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Nipsey Hussle | Everything Positive About Hip-Hop

Nipsey Hussle was more than just a hip-hop artist, he was the embodiment of positive change within the entire hip-hop community.

Born Ermias Davidson Asghedom to an African-American mother and an Eritrean father, Nipsey Hussle was more than just a Grammy nominated hip-hop artist. Nipsey was a family man, loyal husband to the beautiful Lauren London, ambassador for black wealth, a role model father to his children, a activist, philanthropist, and just a overall great person who will be missed be a lot of people. Hussle was the definition of everything positive in hip hop. With the heartbreaking news of his tragic death, social media was in shambles and the disbelief from his sudden death. His sudden passing sparked a sudden interest into uncovering the reason he got shot. Regardless of what “conspiracy theory” you might believe in, you can’t deny that he was the pure embodiment of the “Six Elements Of The Hip Hop Movement”. First created by one of the pioneers in hip-hop’s Public Enemy, these elements consist of Consciousness Awareness, Civil Rights Awareness, Activism Awareness, Justice, Political Awareness, and Community Awareness in music. Nipsey Hussle always acclimated these ideas into his lyrics. Some examples can be found below:

“I laid down the game for you n*ggas taught you how to charge more than what they paid for you n*ggas own the whole thing for you n*ggas re-invest, double up then explained for you n*ggas. It gotta be love, who run the whole city? It gotta be cause this for the pieces I took off the Monopoly board” | Nipsey Hussle, Last Time That I’d Checc’d (Ft YG)

“I ain’t got a boss, I am not a slave, turning up my hustle is how I give myself a raise” | Nipsey Hussle, Sound of my ceremony

“I passed all my goals, then I mapped out some more, On this never ending road I fix flats in the cold, Respect how I master my role, and I made it all happen alone” |Nipsey Hussle, No Regrets

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Our prayers go to Lauren London and the relatives of the late Nipsey Hussle.

His messages in his music was more than catchy hooks. He generally wanted to empower people. And with music, Nipsey was a genius. He had a gift to inspire people with not only his words, but his actions. He was a modern day superhero. He even scheduled a meeting with LAPD officials and Roc Nation representatives right before his murder to discuss combating gang violence and to make Los Angeles safer for children. The issue hit close to home as Nipsey was a former member of the Rollin 60s, a group he once put in his own words as “one of the biggest Crip gangs of our generation”. With his almost “omnipresent” knowledge and “Street cred,” he had the ability to resolve many issues plaguing his neighborhood. He didn’t just speak idealism in his lyrics. Nipsey was about making change a reality and he did that fully with his own neighborhood.

“Instead of trying to build a brick wall, lay a brick everyday. Eventually you’ll look up and you’ll have a brick wall.” |Nipsey Hussle on Change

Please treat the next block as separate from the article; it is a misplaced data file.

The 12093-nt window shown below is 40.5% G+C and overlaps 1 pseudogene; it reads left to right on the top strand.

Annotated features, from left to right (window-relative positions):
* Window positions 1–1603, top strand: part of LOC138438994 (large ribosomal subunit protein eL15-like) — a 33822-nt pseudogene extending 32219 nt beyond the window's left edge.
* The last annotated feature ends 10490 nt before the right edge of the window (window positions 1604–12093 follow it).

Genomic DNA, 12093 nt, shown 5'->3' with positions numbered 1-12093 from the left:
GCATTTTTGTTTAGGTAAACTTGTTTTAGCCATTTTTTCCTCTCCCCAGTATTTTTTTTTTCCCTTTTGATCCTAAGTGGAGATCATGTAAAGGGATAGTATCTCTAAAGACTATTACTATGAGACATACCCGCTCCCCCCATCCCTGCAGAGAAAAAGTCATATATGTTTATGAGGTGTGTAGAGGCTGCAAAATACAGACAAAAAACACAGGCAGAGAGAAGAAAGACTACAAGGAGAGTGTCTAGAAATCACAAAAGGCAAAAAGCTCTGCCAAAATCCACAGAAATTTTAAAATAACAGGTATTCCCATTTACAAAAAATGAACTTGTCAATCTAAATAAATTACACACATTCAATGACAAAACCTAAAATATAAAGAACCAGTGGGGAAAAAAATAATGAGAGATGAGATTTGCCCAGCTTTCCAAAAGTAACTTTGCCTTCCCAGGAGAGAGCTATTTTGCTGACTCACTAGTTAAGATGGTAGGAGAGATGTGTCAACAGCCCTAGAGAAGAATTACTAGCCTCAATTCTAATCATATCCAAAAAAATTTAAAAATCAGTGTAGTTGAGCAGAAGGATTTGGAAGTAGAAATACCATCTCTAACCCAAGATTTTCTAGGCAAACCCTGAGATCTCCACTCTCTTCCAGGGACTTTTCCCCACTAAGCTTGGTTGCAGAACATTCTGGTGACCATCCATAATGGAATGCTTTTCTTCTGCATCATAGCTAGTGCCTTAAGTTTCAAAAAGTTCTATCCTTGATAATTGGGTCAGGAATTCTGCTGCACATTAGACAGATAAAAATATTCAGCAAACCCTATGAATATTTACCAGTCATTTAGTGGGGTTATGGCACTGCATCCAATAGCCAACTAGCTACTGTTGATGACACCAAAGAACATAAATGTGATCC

Within the Crenshaw district, the residence of LA that Nipsey grew up in has made changes that will forever be remembered by its citizens as shining pillars of excellence. He described growing up in Crenshaw as a “war zone,” and he was tired of it. So he decided to get the platform to make the change he wanted to see. Last year, Nipsey launched the “Too Big Too Fail” initiative in collaboration with Vector 90, a STEM center and co-working space for youth in the Crenshaw which purpose it to bridge the gap between between the inner cities and Silicon Valley. He opened the center a day before the release of his Grammy-nominated 16-song debut album, Victory Lap.

Nipsey had plans on expanding the Vector 90 project beyond LA to other cities across the U.S., including Baltimore, Washington D.C. and Atlanta, giving from inner city youth the option to explore alternative paths to success. He also was involved in other community projects including the new Destination Crenshaw arts project, an museum and outdoor culture center celebrating the history of black art in Los Angeles. Hussle often shows up to an elementary school in Crenshaw and provided funds for the renovation of the school’s playground and basketball courts. he own multiple businesses and gave jobs to struggling and homeless residents.

His legacy lies in more than just quality music, he was an amazing person. Nipsey Hussle was not only the embodiment of hip-hop musically, but also culturally and he shall be missed. His legacy lives on in Crenshaw and throughout the whole industry. Everybody in music from every genre paid homage to the late hip hop star and that alone shows his significance to hip-hop. Rest in peace Nipsey Hussle, Hip-Hop will cherish your music and actions forever!

Hands down, Nipsey Hussle and Lauren London were the most inconic couple in hip hop! | photo via The Undefeated
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A young Nipsey Hussle poses with fellow hip hop stars Drake and T.I. | photo via Stereogum
Nipsey Hussle was a man of the people! | photo via The Current


LivengoodLivin

24. UMES Alum Fall 2016 and current Bowie State University grad student. Freelance journalist, model, and lover of classic hip hop music. He also works with TheDMVDaily as the CEO, MoBoombox as Head of Website operations, and multiple other brands as a contributor.

April 2, 2019

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